Missing urban presences — Paris, Brussels, Bordeaux

Ria (l.) and Suzanne, two from my Brussels charmed circle

Ria suggested in an email that Paris, in tandem with her city, Brussels, are like my part-time lover. Maybe, she added, that’s why you’re so in love. Ria is one of a Brussels circle of long-time special friends whose welcome charmed the city for me. The part-time lover idea appealed; after all, part-time is known to keep feelings potent, n’est-ce pas?

Place Royale in handsome Brussels

My first Brussels belle, Nicole, took this photo of the Musée Magritte, newest lure of the Royal Art Museum complex in the Place Royale

When I thanked Ria for the insight, she replied in an even deeper vein: In life, she wrote, rather than keep on missing — one feels better sustained by desire.* The better I get to know my friends’ handsome city, the more Brussels complements ethereal Paris. Two capitals after my own heart. And city missing may attack with no warning. . . .

On New York’s extreme east side — genteel but remote turf well north of midtown Manhattan — on a day when I’d skipped lunch, where could I go to fend off late-afternoon starvation? Just one more block east, said an informant, at a place named something like Pinocchio’s –? The array of sweets at first had my full attention in Beanocchio’s, but then as I Continue reading

A dozen French presences, past or present

The time came in my vie francofolle (French-crazy life) when trying to distract U.S. Customs officers’ attention from my edible souvenirs began to seem less rewarding. Goat cheese (among others) began to be more commonly exported from France to sophisticated U.S. cities. No question I still was delighted to be able to savor at my own New York table, cheeses personally imported by moi — for instance Ossau Iraty, made from sheep’s milk — but maybe I wasn’t so thrilled to share that uniquely piquant semi-soft delicacy with any nose-y New Yorker who happened to sniff out on her own this Bearnais specialty at a Broadway groceries mecca. I also craved gourmet exclusivity; I must confess that my francofolie can have a curdled side.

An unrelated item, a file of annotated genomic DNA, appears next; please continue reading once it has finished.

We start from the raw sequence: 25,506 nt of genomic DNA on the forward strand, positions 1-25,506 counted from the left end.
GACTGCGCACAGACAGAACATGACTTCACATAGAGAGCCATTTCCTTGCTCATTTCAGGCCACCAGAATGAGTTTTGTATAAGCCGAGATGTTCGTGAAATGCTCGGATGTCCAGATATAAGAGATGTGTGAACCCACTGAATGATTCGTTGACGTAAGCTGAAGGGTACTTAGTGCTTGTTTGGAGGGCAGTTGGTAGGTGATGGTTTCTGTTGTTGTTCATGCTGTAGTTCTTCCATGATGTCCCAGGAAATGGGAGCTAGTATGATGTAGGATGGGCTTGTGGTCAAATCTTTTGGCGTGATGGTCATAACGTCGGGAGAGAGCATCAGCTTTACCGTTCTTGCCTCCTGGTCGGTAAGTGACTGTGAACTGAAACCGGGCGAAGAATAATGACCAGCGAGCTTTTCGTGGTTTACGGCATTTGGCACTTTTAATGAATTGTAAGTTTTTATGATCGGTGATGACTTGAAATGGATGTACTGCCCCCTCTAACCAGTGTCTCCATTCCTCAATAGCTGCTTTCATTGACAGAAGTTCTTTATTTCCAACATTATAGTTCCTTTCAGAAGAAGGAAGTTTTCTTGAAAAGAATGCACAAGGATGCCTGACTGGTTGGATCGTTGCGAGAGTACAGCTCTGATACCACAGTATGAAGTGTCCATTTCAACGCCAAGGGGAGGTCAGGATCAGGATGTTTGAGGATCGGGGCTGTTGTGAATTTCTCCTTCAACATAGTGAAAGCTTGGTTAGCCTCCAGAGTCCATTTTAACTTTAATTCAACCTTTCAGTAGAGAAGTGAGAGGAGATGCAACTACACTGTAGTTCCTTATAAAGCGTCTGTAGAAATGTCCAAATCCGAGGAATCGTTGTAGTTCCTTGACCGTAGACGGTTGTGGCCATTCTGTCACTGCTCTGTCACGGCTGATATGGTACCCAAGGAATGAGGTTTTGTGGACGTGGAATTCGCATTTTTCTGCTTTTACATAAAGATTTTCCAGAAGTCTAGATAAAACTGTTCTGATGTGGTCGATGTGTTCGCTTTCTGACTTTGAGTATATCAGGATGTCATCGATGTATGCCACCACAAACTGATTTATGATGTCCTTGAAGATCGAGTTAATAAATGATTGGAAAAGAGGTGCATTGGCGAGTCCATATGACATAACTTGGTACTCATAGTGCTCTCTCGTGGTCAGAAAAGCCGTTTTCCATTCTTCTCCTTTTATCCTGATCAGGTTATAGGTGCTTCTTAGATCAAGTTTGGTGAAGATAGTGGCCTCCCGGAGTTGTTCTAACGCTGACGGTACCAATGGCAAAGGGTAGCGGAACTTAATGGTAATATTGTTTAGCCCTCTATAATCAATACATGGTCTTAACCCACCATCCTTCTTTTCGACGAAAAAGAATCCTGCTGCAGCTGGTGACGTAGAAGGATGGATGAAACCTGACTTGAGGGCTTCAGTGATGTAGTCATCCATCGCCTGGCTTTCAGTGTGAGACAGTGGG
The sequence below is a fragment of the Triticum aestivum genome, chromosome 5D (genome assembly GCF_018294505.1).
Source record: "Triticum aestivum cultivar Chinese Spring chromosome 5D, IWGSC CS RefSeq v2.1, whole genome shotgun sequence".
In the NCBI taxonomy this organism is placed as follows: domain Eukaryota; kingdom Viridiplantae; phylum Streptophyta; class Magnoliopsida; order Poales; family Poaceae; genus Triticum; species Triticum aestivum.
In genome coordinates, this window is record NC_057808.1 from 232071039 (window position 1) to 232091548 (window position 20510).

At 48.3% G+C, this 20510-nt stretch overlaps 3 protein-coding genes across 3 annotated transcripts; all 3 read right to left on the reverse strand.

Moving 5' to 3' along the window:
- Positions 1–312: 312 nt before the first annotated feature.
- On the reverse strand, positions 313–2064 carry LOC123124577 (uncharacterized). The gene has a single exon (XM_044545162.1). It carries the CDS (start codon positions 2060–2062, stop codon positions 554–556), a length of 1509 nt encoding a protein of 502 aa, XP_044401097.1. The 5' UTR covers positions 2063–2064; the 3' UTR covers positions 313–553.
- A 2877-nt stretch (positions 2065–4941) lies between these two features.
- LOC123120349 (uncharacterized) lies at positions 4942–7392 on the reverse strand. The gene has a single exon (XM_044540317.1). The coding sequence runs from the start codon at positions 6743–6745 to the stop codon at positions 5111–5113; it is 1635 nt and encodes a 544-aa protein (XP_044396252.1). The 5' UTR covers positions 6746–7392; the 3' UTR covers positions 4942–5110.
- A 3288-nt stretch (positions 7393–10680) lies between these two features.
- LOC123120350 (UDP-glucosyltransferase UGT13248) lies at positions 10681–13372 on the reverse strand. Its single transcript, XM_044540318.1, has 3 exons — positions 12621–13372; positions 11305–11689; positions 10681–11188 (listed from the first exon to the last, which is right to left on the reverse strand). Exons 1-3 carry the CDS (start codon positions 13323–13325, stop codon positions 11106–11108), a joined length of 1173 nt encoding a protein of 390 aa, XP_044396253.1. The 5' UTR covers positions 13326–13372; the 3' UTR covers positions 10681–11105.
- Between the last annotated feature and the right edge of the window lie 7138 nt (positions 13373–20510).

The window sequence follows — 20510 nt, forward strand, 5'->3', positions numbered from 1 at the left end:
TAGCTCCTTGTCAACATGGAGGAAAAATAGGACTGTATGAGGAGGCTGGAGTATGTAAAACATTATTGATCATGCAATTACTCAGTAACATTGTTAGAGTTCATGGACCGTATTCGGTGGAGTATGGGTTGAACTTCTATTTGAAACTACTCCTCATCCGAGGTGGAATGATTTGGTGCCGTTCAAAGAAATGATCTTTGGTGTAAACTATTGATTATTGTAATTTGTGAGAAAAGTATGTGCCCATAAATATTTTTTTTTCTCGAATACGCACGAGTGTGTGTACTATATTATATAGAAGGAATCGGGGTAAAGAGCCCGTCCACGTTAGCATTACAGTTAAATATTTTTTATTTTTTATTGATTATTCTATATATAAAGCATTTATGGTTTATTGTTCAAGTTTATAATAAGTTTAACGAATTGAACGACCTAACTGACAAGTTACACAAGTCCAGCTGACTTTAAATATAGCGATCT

TWO! French Cheese Board NYC presence -- a wall of witty photos by Thomas Laisné and plenty of imported fromage to feed my francofolle cravings

ONE of 12! French Cheese Board NYC presence — a wall of witty photos by Thomas Laisné and plenty of imported fromage to feed my francofolle cravings

In my defense, I couldn’t wait to share with fellow New Yorkers the new presence in my Gotham hometown of the French Cheese Board (fall, 2014 debut). So maybe my francofolie was smoothing out. Like, well, like fromage blanc aka fromage frais, a smooth fresh cheese with a texture akin to that of yogurt but a cheese that really does not travel, at least not from France, and has not to my knowledge been attempted by U.S. artisanal cheese makers. If I’m wrong, tell me, please! I can’t wait to get my spoon back into a tub of the seductively tangy (just mildly tangy) stuff. Even if it’s made (to a high standard) in the U.S.A.

Petite Creme 5_3oz LF Plain Front (logo)

TWO! New 2014 presence on the U.S. market, a fromage blanc version by Stonyfield

No sooner had I described my nostalgia for the fromage blanc I’d consumed in Paris throughout the warmer months of 2014 than my email archives unearthed a publicity missive about a new product from a well known New Hampshire organic dairy. Since ‘fromage blanc’ would mean little to most consumers hereabouts, Stonyfield had chosen a more accessible Frenchie name: Petite Crème. Even so, advertising copy had some explaining to do about what the product is not (not yogurt, not Greek, etc.) Anyway, we can’t wait to locate and taste this news. REPORT: Petite Crème located at upscale supermarket and does not disappoint. As dessert with fresh Continue reading

Defining ‘francofolie’ – Sarah’s turn

Sarah, from francophile to francofolle

Sarah, from francophile to francofolle

You’re about to read that Sarah, a Brit undergrad at Columbia University, has a real feel for French language. An element of francofolie may indeed be an affinity for the language.  Where did you learn French? I’m asked. Why do you speak well? When I speak well, which is far from always (a glass or so of wine really can boost my fluency), I explain it’s because I make an ongoing effort — je fais un effort. (But when I say, I learned on the pillow — sur l’oreiller — that gets a smile, too.)